Writer’s Music: Alan Silvestri

220px-beowulf_coverArt speaks with many tongues: language, imagery, and music. I often find the mix of two helps me create the third: for instance, the scores Ramin Djawadi wrote for Game of Thrones helped me shape the story arc of my Middle Grade fantasy Middler’s Pride. John Carpenter’s eerie synthesized melodies wracked up the tension in my short fiction “The Stray.” I listen to these compositions and stare at a landscape or portraits of those who inspire my characters, and find life moving forward: the characters speak, the land folds itself as a blanket Biff whips and bunches up to become a mountain.

Sometimes, though, a buffer remains: I can see the story, but I see it as an outside observer. Some stories can’t be told with that kind of distance. The narrator must be a character within the tale. Or, at the very least, the narrator must latch onto a character, out of sight from the others so as to catch all the unfiltered behaviors one flaunts when manners aren’t required.

In other words, I needed a more intimate point of view.

Enter Alan Silvestri.

Gwen sees herself as a legend who only needs a chance to prove herself. She’s got skills and she sure as hell ain’t gonna keep quiet about’em. Here’s an excerpt from Middler’s Pride to show you what I mean:

Chapter 32

A day of sun did little to warm the river on their return back. It had been a gloomy wandering, with Tegan chattering like a squirrel, plucking plants and scribbling lines. Oh, she’d call to Gwen for affirmation about the lushness of the bracken or mushrooms or apples, but that was about it. So Gwen sparred the Khaibe in her mind’s eye, vanquishing the entire tribe in one fell swoop.

The trees cradled the sun by the time they returned to the fort, where the old gizzards from Aneasruthán’s roundhouse leaned against the fort’s gate. Voices coughed at one another from inside.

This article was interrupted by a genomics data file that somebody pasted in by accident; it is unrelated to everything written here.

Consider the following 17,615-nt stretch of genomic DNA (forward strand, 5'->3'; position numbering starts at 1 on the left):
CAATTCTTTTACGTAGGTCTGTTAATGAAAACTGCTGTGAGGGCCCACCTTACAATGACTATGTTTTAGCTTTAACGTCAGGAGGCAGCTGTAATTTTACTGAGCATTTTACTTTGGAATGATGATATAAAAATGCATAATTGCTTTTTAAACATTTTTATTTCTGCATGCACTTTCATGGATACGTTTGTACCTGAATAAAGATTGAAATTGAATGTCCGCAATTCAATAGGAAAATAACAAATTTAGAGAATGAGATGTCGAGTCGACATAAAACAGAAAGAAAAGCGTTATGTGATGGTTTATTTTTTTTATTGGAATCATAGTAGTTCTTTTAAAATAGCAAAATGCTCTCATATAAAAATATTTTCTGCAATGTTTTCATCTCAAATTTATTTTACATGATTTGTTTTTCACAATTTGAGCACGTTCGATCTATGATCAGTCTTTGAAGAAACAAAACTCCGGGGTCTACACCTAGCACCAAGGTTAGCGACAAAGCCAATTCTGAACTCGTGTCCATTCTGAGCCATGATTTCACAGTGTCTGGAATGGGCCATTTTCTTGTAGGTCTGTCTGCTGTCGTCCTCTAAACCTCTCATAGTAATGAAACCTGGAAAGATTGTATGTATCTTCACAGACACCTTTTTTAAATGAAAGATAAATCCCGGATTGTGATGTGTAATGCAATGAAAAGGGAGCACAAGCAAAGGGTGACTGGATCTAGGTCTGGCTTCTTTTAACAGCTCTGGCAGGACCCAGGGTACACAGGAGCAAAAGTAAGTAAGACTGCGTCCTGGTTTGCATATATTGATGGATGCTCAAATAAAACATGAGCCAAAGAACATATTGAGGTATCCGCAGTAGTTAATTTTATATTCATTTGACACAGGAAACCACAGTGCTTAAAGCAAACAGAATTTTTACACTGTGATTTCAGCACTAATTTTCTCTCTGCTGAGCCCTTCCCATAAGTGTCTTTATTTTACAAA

Oh goody.

Stitchhead’s grin was infectious…seriously, Gwen feared the breath coming out of that black-yellow mouth. “And a good evening, your ladyships. Care to dine in the roundhouse tonight?”

Tegan bit her lower lip. Oh for gods’ sake, she quivered, too. Lucky for her Gwen stepped in front. “Only if you both can best me in a fight.”

Their laughs were just as disgusting as the captain’s the other morning, and more. Tegan’s eyes grew wider than Gwen thought possible. Quivering with fear of disease seemed rather reasonable now. “Just you, m’lady, or your servant as well?”

What, like Gwen needed help? “Certainly not. She needs a good rest after a long day of gathering.” There. Gwen winked at Tegan. Not making her fight was surely a sign of friendship, right? So why did Tegan scowl so?

“Hey!”

A small huddle of peasants followed Elle and Wynne from the thorp’s gate. Wynne dropped her armful of bundled something-or-another and stalked up. “Tegan’s a Shield Maiden.” She puffed up her chest at Gwen like some sort of proud bird. “And so am I!” Yeah. Shield Maidens swallow their fear real slow, just like you, you brood mare, when you see who’s actually at the battle line. “S-so if you insult one of us, you insult us all. Right, Elle?”

Sure, call for her help.

But Elle was deep in talk with the charcoaler. She waved in Wynne’s direction. “You tell’em, Wynne.”

“Yeah!” So Wynne re-puffed and pouted her lip, because apparently, Shield Maidens can win by out-prettying the enemy. “Apologize, Guard!”

“Just”—Gwen put the back of her hand to Wynne’s breastbone and pushed—“what do you think you’re doing? Honestly,” the sigh couldn’t be helped, “stop embarrassing yourself.”

The old gizzards laughed again. Well, Wynne was pretty pathetic looking.

I am, um, not like that in real life. At all. I still say little to nothing about my writing life with family or friends because I want to keep my writing free of patronizing head pats.